Dr. Karen Lander – University of Manchester (UK), Karen.Lander@manchester.ac.uk
Dr. Gabrielle Saunders – University of Manchester (UK), Gabrielle.Saunders@manchester.ac.uk
In response to the global covid-19 pandemic, many governments around the world around the world required (or strongly) recommended the wearing of face coverings (masks) in public spaces – many of these restrictions remain in place today. While the wearing of face coverings to prevent spread of disease is fairly common in some Asian countries, it seems likely that their use elsewhere will continue, even after the immediate risk of covid-19 subsides.
Face coverings obscure the mouth and nose area of the face, leaving just the eye area exposed. As a result, they limit the information that a listener/observer can obtain from the face. This impacts perception of facial expressions and emotions, as well as access to cues for lip reading. Indeed, wearing a mask is known to conceal cues to human expression recognition (Carbon et al., 2020) and adversely affects human interaction and communication (Saunders et al., 2020; Wild & Korneld, 2021). Wearing a mask muffles the sound of the voice and makes it more challenging to understand speech by covering up cues to speech available from the face (Mheidly, Fares, Zalzale & Fares, 2020). Furthermore, there are reports of difficulties of matching for identity when face coverings are worn (Carragher & Hancock, 2020) and crimes being conducted with face coverings being used a means of disguise (Babwin & Dazio, 2020; Southall & Van Syskle, 2020). Face masks also present a challenge to computational face and speech recognition systems and algorithms, leading to problems in identity verification and speech recognition (Ngan, Grother & Hanaoka, 2020).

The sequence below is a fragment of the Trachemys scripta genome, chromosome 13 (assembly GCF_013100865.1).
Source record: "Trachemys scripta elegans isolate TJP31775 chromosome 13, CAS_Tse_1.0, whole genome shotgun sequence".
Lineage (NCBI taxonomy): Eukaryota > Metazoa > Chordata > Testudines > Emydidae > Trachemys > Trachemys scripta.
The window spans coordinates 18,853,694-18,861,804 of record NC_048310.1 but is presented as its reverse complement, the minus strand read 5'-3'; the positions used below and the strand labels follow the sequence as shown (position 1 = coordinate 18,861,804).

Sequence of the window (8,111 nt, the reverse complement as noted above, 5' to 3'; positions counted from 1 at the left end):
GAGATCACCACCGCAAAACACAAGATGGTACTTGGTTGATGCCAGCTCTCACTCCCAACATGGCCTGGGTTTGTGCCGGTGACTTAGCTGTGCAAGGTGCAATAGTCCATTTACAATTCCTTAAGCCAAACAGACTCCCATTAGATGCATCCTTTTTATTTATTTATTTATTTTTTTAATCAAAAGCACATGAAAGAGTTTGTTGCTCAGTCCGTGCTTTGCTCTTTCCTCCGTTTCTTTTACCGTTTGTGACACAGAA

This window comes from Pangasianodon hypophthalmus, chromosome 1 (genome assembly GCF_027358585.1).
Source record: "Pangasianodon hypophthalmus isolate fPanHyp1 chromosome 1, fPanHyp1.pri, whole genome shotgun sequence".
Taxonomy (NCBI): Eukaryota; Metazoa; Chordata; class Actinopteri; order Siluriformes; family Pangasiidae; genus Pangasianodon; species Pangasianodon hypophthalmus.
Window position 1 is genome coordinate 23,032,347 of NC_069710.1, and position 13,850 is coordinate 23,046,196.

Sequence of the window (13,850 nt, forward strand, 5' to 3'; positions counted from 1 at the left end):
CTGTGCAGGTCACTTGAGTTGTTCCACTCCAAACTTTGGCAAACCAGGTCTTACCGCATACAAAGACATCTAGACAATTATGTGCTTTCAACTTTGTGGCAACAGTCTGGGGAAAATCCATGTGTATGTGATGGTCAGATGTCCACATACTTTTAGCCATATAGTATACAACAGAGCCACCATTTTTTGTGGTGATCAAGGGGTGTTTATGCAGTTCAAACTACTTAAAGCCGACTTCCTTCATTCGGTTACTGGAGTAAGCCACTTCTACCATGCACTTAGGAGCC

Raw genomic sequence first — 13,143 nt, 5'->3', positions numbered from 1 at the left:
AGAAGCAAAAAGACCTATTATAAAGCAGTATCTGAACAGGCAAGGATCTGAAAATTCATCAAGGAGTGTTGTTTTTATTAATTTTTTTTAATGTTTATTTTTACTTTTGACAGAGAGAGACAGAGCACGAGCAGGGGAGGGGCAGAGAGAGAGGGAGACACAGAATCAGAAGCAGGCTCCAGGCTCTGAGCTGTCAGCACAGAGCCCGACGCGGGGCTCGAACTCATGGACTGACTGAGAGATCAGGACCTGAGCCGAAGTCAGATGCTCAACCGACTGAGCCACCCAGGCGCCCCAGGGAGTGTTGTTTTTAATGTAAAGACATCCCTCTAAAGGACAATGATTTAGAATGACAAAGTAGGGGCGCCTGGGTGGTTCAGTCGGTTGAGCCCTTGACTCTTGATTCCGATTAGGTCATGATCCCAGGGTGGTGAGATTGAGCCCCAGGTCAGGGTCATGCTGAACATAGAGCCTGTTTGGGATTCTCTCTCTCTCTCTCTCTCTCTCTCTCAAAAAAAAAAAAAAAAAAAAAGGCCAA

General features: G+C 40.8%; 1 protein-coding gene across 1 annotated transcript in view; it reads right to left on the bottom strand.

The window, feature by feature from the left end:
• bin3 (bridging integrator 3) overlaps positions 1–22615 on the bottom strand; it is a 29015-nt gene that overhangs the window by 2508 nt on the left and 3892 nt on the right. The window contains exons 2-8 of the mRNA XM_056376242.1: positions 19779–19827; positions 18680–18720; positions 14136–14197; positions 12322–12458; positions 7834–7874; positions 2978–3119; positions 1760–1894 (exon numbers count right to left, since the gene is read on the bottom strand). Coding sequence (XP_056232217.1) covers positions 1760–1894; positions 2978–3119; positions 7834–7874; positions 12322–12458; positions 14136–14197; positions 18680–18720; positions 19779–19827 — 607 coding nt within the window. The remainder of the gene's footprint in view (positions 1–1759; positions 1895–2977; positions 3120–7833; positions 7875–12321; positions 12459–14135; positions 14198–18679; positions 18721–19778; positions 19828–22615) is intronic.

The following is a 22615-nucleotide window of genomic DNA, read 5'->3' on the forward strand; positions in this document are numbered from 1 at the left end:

The proposed thematic series will highlight new work that characterizes the consequences of face masks on (a) the recognition and interpretation of facial expressions and emotions, (b) communication and social interactions, and (c) human and computational identity recognition and disguise. These will be addressed within the broad context of ways in which face perception and communication may change, comparisons of the social impact of face coverings in societies in which they are common versus those in which they are a new phenomenon, and changes in perceived interpersonal communication.
The overall goal is to develop accounts of how and why face coverings influence our face perception and speech communication, with specific attention to the relevant cognitive and behavioural mechanisms, as well as the practical implications and limitations.
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Submission Deadline: Manuscripts should be submitted before September 1, 2021
CRPI is the open access journal of the Psychonomic Society. Its mission is to publish use-inspired basic research: fundamental cognitive research that grows from hypotheses about real-world problems. As with all Psychonomic Society journals, submissions to CRPI are subject to rigorous peer review.
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Karen Lander – University of Manchester
Karen Lander is a Senior Lecturer in the Division of Neuroscience and Experimental Psychology. Her research examines the perception of faces and considers the importance of individual differences in recognition ability.
Gabrielle Saunders – University of Manchester
Gabrielle Saunders is a Senior Research Fellow at Manchester Centre for Audiology and Deafness, University of Manchester. Her research examines the psychosocial impacts of hearing loss and approaches to person-centred audiological rehabilitation.